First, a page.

Should Return-To-Office Planning Take Into Account Employee Personalities?


According to research, employees are quite satisfied with their present work environment, whether they are employed in an office setting or remotely.

According to a study by The Myers-Briggs Company, among people who work in offices or other types of workplaces, 49% are pleased and 26% are extremely satisfied with their work environment. On the other side, 46% of those who work from home or another distant location are content with their workplace, and 33% are extremely content.

This puts into question the necessity of requiring employees to report back to the office.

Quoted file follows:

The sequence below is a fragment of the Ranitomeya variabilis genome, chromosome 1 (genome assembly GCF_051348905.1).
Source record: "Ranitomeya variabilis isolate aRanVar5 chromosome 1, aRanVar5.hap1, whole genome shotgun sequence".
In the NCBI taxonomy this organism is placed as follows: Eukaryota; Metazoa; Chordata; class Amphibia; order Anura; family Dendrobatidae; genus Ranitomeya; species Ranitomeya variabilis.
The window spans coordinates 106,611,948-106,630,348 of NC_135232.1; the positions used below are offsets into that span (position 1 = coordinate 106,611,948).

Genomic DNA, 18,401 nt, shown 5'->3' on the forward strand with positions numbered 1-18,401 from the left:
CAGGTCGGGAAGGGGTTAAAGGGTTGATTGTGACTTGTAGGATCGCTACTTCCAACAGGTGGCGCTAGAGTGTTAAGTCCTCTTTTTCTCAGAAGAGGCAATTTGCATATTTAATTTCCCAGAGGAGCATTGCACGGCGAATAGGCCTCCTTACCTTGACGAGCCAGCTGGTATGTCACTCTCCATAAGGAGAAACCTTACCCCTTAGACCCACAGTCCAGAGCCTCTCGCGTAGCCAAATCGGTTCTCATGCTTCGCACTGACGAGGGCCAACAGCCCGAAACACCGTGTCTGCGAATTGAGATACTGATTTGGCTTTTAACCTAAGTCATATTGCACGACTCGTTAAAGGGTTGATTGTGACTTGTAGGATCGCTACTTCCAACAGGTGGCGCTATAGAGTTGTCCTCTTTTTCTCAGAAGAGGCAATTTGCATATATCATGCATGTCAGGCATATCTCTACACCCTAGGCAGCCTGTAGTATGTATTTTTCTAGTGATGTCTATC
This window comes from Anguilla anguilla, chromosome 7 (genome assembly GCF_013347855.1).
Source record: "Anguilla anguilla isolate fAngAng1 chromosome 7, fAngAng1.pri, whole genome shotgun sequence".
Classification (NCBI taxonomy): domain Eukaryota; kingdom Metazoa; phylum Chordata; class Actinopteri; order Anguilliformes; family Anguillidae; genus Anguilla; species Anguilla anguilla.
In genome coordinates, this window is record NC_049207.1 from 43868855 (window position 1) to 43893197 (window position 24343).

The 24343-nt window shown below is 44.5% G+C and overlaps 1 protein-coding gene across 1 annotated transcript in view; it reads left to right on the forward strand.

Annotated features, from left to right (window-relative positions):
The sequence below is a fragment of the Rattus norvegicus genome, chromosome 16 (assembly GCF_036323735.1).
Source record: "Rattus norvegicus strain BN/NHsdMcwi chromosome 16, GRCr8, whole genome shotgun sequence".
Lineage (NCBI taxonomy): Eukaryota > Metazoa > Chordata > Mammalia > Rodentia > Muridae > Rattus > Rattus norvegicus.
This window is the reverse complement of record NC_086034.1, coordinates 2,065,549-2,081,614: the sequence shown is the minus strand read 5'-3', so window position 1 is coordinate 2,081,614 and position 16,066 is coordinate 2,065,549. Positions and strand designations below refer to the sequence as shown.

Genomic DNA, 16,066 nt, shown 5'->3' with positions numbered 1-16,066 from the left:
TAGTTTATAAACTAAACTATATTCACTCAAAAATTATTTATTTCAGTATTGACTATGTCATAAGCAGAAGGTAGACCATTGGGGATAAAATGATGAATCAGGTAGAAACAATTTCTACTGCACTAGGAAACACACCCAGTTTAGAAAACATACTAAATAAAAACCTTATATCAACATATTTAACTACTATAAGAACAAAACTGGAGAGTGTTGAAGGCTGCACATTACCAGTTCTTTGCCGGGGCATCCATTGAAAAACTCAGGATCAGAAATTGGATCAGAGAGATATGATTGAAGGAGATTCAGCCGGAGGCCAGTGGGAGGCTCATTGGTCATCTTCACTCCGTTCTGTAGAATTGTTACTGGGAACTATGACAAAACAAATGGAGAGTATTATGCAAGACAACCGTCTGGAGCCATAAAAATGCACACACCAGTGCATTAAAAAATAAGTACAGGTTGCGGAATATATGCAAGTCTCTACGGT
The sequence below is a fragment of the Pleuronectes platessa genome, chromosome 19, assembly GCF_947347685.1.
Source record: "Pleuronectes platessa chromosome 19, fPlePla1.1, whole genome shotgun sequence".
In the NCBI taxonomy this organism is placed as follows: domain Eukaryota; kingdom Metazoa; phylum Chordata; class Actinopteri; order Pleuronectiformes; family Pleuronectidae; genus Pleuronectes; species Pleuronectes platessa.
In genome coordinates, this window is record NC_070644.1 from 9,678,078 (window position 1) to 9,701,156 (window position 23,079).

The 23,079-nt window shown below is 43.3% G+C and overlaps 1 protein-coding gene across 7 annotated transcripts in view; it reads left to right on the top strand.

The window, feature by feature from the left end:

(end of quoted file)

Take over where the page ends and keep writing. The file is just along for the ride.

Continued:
According to John Hackston, The Myers-Briggs Company’s chief of thought leadership, “it really really hits home this concept that one size does not fit all.”

Instead, he advises taking into account employee preferences.

“It’s more for making an informed decision. People are given the option to decide whether or not they need to return to the office within a set of constraints, according to Hackston. “After all, many businesses and many people have operated extremely efficiently for the past 2.5 years without spending a lot of time in the office.

RBC’s CEO Dave McKay recently encouraged his staff to visit the office more frequently. And the work-from-home model was questioned by Canadian author Malcolm Gladwell.

In contrast, according to a prior Ipsos study, 32% of Canadians said they would search for another job if their company required them to work only from the office.